"These are the ants most commonly seen in Bay Area kitchens," I read to the boys.

"So those are the ones you like to kill, right?" Miles says.

"I don't like to kill them," I say, loud enough for the ant-friendly docent to hear. "I just try to create an environment that signals to them that they'd be happier outdoors."

"Whatever that means," Ari says.

"She likes to kill them," Miles says. "She uses Raid and masking tape."

"Look at that cool fish tank," I say.

Miles and Ari rush toward the cylindrical two-story saltwater tank filled with swaying corals and sea plants, and dozens of tropical fish. The boys wiggle into a pair of concave portholes in the tank and proceed to commune with the fish up close, making faces and exclaiming over the clownfish, who looks just like the star of Finding Nemo.

We wander down a corridor lined with tanks and terrariums, stacked in two rows so that smaller visitors can view giant Australian lungfish and blue-eyed moray eels in the lower tanks while grownups get eye-to-eye with the Suriname toads, giant salamanders, and electric eels on top.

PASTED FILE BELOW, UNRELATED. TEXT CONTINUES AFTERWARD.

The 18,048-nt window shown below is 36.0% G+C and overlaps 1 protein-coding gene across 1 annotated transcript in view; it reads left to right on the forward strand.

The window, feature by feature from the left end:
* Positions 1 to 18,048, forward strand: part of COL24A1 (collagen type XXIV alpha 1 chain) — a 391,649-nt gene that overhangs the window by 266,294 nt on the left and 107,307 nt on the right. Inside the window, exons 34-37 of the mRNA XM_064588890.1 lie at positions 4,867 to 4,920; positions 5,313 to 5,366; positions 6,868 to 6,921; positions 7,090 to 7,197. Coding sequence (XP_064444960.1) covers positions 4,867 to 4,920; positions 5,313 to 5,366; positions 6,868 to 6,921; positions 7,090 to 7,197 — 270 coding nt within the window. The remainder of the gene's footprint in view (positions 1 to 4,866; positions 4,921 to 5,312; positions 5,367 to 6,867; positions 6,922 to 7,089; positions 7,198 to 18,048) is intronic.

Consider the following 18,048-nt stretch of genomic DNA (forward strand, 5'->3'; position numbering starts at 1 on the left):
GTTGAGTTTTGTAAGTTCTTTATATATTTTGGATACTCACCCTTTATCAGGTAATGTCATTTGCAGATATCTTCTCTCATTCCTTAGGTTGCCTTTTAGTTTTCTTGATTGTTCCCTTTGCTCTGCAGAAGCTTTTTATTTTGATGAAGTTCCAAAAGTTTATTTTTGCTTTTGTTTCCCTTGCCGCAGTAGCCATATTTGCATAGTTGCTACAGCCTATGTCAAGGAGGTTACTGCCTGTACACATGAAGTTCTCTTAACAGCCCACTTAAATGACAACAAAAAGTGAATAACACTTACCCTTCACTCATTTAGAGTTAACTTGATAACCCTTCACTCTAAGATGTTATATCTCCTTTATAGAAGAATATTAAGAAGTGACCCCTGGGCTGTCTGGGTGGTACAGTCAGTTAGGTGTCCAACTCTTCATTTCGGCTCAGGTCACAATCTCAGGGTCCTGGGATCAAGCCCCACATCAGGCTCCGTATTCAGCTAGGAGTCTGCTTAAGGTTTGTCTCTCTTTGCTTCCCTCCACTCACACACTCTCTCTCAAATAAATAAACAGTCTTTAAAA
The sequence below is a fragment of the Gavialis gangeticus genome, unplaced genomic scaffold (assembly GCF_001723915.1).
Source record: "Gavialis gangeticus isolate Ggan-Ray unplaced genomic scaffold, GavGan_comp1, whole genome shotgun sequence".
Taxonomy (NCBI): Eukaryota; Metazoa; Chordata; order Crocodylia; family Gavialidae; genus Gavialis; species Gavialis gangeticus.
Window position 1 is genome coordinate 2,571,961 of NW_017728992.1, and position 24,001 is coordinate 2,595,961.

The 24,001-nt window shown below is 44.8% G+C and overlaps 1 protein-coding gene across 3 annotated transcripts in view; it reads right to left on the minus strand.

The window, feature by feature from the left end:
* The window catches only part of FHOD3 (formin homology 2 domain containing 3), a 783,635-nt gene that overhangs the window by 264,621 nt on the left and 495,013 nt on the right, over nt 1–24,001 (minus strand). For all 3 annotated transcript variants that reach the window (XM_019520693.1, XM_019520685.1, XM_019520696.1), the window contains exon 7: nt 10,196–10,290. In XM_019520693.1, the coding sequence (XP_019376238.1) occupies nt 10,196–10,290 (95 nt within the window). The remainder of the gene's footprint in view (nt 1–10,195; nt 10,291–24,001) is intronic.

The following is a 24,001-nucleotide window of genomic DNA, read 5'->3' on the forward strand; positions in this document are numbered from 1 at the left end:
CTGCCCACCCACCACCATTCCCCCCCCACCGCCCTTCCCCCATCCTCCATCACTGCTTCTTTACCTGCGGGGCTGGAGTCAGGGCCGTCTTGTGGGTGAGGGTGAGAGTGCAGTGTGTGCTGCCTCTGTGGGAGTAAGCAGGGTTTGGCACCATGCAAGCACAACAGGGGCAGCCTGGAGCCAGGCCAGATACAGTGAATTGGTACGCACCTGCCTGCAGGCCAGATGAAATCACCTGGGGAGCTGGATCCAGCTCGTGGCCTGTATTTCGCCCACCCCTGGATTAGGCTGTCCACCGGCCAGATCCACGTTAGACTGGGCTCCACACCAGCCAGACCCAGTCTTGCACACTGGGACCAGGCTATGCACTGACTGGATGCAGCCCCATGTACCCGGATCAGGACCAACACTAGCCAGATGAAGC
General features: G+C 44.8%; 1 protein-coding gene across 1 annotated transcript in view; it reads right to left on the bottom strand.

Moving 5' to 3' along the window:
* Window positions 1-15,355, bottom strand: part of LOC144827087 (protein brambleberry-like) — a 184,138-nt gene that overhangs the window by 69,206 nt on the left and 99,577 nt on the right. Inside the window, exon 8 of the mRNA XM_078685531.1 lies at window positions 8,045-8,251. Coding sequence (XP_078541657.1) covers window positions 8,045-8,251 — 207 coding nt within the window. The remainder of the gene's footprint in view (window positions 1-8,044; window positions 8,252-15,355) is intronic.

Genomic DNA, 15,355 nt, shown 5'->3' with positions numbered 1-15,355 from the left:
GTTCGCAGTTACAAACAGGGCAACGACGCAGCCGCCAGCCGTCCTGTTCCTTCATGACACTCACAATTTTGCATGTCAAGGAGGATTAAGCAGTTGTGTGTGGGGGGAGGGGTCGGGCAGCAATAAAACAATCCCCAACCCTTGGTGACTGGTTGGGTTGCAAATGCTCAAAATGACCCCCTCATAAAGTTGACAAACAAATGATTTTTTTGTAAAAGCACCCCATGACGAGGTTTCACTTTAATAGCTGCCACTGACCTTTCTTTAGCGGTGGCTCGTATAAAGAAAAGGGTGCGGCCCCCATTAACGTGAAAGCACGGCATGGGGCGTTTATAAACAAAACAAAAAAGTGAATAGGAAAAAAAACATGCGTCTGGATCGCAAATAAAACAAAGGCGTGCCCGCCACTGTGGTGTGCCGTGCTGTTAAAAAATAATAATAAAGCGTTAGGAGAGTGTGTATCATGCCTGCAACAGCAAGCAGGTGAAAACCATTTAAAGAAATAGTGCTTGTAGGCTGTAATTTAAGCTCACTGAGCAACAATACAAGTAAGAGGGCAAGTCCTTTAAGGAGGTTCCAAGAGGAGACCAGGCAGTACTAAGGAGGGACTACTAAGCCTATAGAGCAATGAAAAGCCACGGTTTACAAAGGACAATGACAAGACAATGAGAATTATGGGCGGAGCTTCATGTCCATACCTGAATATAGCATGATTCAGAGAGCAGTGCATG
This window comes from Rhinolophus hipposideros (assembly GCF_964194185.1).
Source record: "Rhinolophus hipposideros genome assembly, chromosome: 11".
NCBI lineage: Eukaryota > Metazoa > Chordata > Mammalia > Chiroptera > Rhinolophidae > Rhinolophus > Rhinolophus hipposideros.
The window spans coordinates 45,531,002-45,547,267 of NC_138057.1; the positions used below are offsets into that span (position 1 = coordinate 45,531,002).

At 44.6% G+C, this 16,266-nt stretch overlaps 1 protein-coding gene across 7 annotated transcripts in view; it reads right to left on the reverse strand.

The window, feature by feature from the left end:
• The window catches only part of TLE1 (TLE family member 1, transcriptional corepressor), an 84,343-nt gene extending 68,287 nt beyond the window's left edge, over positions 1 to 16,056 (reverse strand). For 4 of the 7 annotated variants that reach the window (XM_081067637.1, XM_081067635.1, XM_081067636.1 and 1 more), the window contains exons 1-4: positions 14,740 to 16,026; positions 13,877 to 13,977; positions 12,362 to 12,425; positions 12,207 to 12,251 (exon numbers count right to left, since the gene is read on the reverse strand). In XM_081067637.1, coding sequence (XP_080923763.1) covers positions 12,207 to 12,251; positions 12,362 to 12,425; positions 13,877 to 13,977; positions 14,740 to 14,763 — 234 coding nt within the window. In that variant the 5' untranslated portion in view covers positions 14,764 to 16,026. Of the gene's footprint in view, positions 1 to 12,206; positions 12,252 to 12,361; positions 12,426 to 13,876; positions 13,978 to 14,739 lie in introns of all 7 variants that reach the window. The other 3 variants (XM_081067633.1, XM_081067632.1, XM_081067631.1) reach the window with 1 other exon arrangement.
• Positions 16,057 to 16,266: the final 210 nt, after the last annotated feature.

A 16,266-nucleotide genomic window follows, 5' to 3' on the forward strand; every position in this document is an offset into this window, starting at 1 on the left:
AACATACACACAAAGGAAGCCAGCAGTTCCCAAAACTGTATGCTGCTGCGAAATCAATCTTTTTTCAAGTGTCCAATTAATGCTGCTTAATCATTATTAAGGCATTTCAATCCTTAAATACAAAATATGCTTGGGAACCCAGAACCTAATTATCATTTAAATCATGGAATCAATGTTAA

A trio of prehistoric-looking snapping turtles occupies a circular tank topped with white netting at the end of the corridor, next to the ever-popular touch pool.

"That looks like a dunk tank," I say.

The turtles, with their hooked beaks, clawed limbs, and wide powerful jaws, press against the glass to check us out.

"I wouldn't go in that dunk tank for anything," Miles says, as one of the turtles attempts to climb toward the netting.

Maybe there's something edgy about the South of Market setting, but the Academy's snakes seem more active than they ever did in Golden Gate Park. As we make our way down a tunnel of curvy blond wood and hanging vines called "SSsssnake Alley," the boas and anacondas rise up and flick their forked tongues at us. The boys pause in front of a northern pine snake that stretches its torso, bringing its flat, snaky head right to their faces. My skin prickles and I hurry past, but the boys don't find it creepy at all.

"He likes us," Miles says.